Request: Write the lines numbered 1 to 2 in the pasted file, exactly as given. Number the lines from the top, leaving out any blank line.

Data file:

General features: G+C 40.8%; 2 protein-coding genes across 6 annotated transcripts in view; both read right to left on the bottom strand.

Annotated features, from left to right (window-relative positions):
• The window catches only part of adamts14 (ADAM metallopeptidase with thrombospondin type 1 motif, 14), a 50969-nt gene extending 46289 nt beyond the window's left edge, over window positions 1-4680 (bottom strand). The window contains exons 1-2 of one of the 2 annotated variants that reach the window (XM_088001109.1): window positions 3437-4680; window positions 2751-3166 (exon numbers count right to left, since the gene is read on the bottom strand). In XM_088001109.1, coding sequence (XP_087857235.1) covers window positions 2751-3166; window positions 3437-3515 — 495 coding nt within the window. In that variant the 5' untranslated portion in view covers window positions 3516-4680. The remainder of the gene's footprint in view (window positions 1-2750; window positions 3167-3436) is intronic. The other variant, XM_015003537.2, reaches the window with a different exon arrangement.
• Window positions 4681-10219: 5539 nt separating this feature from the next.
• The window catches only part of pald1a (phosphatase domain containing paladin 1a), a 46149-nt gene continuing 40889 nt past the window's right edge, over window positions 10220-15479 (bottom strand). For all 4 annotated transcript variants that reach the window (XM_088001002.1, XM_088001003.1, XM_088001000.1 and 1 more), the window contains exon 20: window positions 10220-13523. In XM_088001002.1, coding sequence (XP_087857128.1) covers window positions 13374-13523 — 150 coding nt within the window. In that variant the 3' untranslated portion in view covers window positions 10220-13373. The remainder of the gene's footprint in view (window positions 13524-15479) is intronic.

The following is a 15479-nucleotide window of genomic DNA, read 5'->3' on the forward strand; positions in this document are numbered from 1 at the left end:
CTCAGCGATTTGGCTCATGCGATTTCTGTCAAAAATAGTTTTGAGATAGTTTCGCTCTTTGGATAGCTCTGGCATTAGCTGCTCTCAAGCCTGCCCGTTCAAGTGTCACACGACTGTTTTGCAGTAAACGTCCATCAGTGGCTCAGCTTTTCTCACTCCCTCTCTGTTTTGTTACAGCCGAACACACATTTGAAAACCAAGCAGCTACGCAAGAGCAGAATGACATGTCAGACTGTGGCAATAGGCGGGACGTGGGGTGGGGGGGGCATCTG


General features: G+C 40.8%; 2 protein-coding genes across 6 annotated transcripts in view; both read right to left on the bottom strand.

Annotated features, from left to right (window-relative positions):